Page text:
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   Chapter 6 THE FIRST GREAT PROBLEMS OF THE INDIANS

The Wonderful Story of Washington By Charles M. Stevens Characters: 4290

Updated: 2017-12-06 00:04


From small events in the deep wilderness, human interests were forming into the flow of incalculable affairs. The Ohio Indians had gathered in council with their English brethren at Logstown, and entered into a treaty not to molest any English settlers in the territory claimed by the Ohio Company. The Six Nations of Iroquois to the northeast had very haughtily declined to attend the conference. This was because they were nearer the French and under their influence.

"It is not our custom," said an Iroquois chief, "to meet to treat of affairs in the woods and weeds. If the Governor of Virginia wants to speak with us, we will meet him at Albany, where we expect the Governor of New York to be present."

Washington and His Family.

On the other side, the Ohio Indians sent a protest to the French at Lake Erie.

"Fathers," said the messenger, "you are the disturbers of this land by building towns, and taking the country from us by fraud and force. If you had come in a peaceable manner, like our brothers, the English, we should have traded with you as we do with them; but that you should come and build houses on our land, and take it by force, is what we cannot submit to. Our brothers, the English, have heard this, and I now come to tell it to you, for I am not afraid to order you off this land."

"Child," was the reply of the French commander, "you talk foolishly. I am not afraid of flies and mosquitoes, for such are those who oppose me. Take back your wampum. I fling it at you."

It became evident that the French intended to connect Canada with Louisiana by a chain of forts and so confine the English to the coast east of the Alleghanies. This meant the ruin of the Ohio Company. A strong appeal was made to Governor Dinwiddie of Virginia. He was a stockholder in the Ohio Company and was accordingly a ready listener to the danger of losing the Ohio country.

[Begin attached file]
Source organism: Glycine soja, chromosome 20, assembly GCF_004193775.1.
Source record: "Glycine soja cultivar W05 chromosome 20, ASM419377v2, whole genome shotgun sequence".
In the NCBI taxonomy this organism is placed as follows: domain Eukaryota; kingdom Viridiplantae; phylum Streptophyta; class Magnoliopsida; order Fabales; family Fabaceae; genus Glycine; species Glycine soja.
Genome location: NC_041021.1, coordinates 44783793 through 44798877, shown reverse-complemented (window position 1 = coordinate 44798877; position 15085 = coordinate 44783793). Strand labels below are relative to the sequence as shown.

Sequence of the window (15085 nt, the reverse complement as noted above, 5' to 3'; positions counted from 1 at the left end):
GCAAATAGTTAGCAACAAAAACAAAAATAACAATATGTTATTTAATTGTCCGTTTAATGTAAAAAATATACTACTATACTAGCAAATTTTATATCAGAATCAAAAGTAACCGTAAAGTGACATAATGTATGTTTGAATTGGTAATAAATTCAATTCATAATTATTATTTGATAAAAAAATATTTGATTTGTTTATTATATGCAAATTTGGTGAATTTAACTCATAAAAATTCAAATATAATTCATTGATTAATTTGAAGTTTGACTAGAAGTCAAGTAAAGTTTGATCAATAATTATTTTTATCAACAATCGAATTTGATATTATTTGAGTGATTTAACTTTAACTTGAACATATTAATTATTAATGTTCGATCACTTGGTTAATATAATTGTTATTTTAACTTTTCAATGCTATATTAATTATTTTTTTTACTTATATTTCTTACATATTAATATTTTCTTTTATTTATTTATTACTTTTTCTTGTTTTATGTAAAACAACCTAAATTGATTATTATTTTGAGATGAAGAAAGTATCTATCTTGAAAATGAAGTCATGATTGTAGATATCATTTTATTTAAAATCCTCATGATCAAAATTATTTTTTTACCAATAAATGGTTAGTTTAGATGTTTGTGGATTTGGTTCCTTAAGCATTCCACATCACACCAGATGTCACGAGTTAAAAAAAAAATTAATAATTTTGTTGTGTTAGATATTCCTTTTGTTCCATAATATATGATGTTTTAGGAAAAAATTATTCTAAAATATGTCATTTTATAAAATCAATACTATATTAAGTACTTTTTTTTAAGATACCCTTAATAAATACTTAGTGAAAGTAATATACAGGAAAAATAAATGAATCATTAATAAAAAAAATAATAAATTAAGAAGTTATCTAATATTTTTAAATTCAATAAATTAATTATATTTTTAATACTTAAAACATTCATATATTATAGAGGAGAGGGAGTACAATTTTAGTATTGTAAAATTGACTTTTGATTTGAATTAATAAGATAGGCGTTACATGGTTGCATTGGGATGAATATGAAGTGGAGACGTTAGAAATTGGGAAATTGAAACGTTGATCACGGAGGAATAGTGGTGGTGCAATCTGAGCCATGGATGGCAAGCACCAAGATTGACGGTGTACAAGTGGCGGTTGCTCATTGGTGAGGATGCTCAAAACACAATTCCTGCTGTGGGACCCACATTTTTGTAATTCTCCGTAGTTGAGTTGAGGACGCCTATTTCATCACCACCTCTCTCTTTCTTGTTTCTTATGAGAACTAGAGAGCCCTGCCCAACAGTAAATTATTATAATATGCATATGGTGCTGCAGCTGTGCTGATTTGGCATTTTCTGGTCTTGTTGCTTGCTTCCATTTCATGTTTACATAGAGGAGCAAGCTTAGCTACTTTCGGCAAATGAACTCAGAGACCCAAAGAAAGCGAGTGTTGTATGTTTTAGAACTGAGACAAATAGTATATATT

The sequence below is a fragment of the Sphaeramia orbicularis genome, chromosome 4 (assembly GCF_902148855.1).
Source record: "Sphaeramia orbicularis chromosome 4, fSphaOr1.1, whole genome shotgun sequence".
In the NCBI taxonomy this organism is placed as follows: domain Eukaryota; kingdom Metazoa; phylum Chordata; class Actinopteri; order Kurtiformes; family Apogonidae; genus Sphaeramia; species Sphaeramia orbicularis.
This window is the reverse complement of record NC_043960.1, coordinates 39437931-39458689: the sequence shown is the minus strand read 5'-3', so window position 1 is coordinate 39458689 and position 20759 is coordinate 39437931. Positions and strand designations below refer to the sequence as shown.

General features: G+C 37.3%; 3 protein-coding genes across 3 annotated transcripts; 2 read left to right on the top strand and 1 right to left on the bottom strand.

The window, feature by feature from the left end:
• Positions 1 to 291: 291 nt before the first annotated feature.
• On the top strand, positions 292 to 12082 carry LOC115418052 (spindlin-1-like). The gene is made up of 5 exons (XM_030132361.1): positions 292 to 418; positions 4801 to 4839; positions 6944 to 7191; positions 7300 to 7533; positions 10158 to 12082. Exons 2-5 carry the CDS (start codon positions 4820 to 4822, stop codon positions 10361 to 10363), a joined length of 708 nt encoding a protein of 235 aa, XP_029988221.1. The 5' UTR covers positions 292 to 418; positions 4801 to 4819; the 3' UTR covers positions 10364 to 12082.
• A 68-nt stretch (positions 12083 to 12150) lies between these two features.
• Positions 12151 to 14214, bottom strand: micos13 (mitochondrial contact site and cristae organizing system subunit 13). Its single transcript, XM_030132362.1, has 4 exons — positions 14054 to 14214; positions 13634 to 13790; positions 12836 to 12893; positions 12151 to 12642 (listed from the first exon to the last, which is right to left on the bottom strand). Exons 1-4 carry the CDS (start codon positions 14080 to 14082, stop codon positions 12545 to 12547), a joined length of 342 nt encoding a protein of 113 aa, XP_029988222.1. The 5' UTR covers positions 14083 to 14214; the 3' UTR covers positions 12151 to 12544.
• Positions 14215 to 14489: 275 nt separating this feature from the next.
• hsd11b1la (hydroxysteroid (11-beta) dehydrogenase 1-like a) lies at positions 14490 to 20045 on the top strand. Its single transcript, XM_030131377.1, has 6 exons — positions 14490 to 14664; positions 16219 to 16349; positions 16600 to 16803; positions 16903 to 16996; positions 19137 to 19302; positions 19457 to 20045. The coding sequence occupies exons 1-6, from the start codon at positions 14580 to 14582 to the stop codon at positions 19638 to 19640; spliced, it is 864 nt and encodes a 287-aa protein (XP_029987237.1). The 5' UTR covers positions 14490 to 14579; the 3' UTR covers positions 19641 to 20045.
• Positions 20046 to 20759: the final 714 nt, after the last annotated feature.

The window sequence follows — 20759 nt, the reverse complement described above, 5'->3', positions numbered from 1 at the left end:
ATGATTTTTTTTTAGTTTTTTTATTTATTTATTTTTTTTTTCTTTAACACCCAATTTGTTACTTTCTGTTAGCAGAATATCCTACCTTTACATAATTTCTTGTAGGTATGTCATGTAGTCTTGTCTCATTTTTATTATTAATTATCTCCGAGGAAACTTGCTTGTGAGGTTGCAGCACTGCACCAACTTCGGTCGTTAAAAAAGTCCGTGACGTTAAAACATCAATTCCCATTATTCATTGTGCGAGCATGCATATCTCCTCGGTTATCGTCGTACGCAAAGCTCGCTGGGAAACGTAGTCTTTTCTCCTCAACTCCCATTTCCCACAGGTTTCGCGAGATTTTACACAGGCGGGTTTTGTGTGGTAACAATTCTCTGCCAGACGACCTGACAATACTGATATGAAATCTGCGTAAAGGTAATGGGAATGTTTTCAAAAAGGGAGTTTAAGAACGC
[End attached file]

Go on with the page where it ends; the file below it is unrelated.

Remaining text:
Governor Dinwiddie sent a commissioner with a protest to the French, who were rapidly breaking their way through from Canada, defeating the hostile Indians, and breaking to pieces their confidence in their English brothers. Captain Trent was the ma

n selected for this dangerous and delicate task. He went to Logstown and then on into the Indian country, where the French had scattered the Indians and established their authority.

Trent could not see anything to do and he returned home a failure. This made matters worse, and required a still stronger man, able to restore the lost confidence of the Indians and to impress the French with the determination and power of the English. There was only one man who seemed qualified for such a hazardous undertaking, and he was only twenty-two years of age. This was George Washington.

He was appointed to the dangerous mission and given full instructions in writing. With the required equipment, Washington set forth on the remarkable journey, which was the beginning of his great career as the maker of a nation. The record of this great adventure belongs to history and little can be done toward telling any part of it without telling enough to make a book. The journey contained all the perils of such a wilderness, the usual intrigues characteristic of the times in the dealing with the Indians, and the customary experience of frontier diplomacy between two rival colonies, of which the mother countries were at peace. But with a thoroughness that was possible only to one who had made thoroughness an object and a habit of his life, Washington noted everything he saw among the tribes, at the French outposts, and at the French headquarters.

Washington had started with his message from Governor Dinwiddie on October 30, and he returned with the reply, January 16. The long journey through the trackless forests of the winter wilderness had been one of almost incredible hardship and peril, where his life many times appeared hopeless, but he won out and performed his mission. It is probable that nothing throughout his wonderful career was more trying to his character or more evidence of his indomitable manhood. One who was able to perform successfully such a mission, and bring back such a clear view of the situation, was henceforth to be rated as one of the worthiest sons of Virginia, and a reliable guardian of her fortunes.

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